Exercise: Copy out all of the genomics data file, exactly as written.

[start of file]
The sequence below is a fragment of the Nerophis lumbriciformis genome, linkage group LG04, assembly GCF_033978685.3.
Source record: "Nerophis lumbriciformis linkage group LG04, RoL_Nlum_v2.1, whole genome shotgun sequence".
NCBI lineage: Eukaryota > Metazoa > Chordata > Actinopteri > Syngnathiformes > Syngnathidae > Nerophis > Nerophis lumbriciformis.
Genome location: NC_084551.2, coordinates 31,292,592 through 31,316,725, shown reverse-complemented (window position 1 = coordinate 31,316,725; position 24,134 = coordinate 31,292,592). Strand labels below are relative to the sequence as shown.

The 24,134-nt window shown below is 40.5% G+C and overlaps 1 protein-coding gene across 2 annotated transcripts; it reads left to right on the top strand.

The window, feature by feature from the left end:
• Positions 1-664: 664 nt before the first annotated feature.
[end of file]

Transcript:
The sequence below is a fragment of the Nerophis lumbriciformis genome, linkage group LG04, assembly GCF_033978685.3.
Source record: "Nerophis lumbriciformis linkage group LG04, RoL_Nlum_v2.1, whole genome shotgun sequence".
NCBI lineage: Eukaryota > Metazoa > Chordata > Actinopteri > Syngnathiformes > Syngnathidae > Nerophis > Nerophis lumbriciformis.
Genome location: NC_084551.2, coordinates 31,292,592 through 31,316,725, shown reverse-complemented (window position 1 = coordinate 31,316,725; position 24,134 = coordinate 31,292,592). Strand labels below are relative to the sequence as shown.

The 24,134-nt window shown below is 40.5% G+C and overlaps 1 protein-coding gene across 2 annotated transcripts; it reads left to right on the top strand.

The window, feature by feature from the left end:
• Positions 1-664: 664 nt before the first annotated feature.